Mike Collings And The Tennessee Smurf
From Tennessee to Kentucky
It had been a long day and as the old school DC9 airplane climbed out of Tennessee’s Nashville airport I settled back in my seat and let my eyelids droop.
Eastern Airlines DC9 airplane, on calmer days
Being on the verge of sleep I was still aware of background noises, the drone of the engine, the drone of the pilot saying something about wearing seat belts due to expected Summer storms. Against this soundscape I managed to sleep into a deep sleep.
Sleeping whiskey in the Barrelhouse at Jack Daniels, Tennessee
This is going to be bad
I didn’t know how long I’d slept but I was rudely awakened as the plane suddenly dropped sharply, leaving my stomach about 300 feet above us, where the rest of my body had been moments ago.
The view from my window showed the night sky lit up by spectacular lightning bolts. They also lit up the dark and angry rain clouds that proceeded to hammer our little metal tube in the sky. My eyes met those of the stewardess sitting across the aisle from me. Her forced smile showed just how scared she was and I had one of those awful moments when you admit to yourself, ‘Holy shit this is going to be bad’.
True to my prediction the left wing dropped almost 90 degrees leaving us suspended by our seat belts. The plane then lurched hard left and commenced an arse tightening 30 second free fall. It may not seem like a long time but when you believe you are plummeting to your death; 30 seconds can be a lifetime. It’s at time’s like this that you realise that even if you are not even vaguely religious, you start praying real hard. As if in answer, a loud bang rang out. Unfortunately it wasn’t the Lord intervening but rather the overhead bins crashing open and raining debris and luggage across the cabin, onto me and the empty seat where my colleague had been sitting.
I had assumed my colleague had been forced to take a seat at the back of the plane on his way back from the John… truth is he never got that far.
He had been sitting in regal splendour when the storm hit. He saw the message light up in red on the toilet bulkhead ‘RETURN TO SEAT’ but was now unable to do so. Trying to brace himself with hands and feet he felt the plane roll hard left and drop… he was now ‘floating’ above the toilet before being banged hard against the bulkhead and then thrown against the ceiling. The scream of the rear mounted engines only just drowned out the prophetic screams of my colleague as blue disinfectant washed across him and the entire cubicle. This ‘wash cycle’ continued for the next fifteen minutes as the plane made an emergency descent into Louisville airport.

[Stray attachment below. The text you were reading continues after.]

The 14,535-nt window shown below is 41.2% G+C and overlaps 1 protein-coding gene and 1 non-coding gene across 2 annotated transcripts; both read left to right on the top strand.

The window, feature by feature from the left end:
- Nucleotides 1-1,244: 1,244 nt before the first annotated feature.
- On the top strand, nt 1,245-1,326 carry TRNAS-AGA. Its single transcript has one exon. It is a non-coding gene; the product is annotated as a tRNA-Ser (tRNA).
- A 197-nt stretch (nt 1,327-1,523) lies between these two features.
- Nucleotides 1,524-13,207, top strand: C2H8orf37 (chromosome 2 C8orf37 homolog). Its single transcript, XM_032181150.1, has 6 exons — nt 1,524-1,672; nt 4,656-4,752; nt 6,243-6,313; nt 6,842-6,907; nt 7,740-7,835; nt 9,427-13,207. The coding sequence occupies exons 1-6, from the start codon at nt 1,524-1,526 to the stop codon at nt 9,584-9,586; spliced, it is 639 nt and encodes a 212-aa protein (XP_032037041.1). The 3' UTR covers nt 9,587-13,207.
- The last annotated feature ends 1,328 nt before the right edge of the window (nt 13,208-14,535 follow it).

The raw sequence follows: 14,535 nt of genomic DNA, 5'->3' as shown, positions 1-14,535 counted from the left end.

The Tennessee Smurf
Even the 'real' Smurfs wouldn't have welcomed this newcomer
As the plane touched down to rapturous applause I was given a tap on the shoulder by a very shaken stewardess who asked if I could pass her my colleague's flight bag. She took it with the look of a woman receiving bandages for a fallen soldier.
About 10 minutes later a noxious ‘skunk-like odour’ wafted down the cabin. It was followed by a man with a thousand-yard stare randomly dressed in a white shorts polo ensemble which offset the distinctly blue colour of the rest of him. Not a great look at the best of times but combined with the associated odour he rapidly cleared the plane.
Being too tired and scared to process the events as they happened, we bribed a taxi driver to take us into town and after a few hours scrubbing in the shower met in the long bar of the hotel. Over a few well earned shots of sour mash bourbon, he regaled me with his tale of woe and the legend of ‘The Tennessee Smurf‘ was born.
Another story reflecting of the bonhomie & inspired moments I have enjoyed across the years and countries with some very talented & amusing folk
Mike Collings, Firkin Founder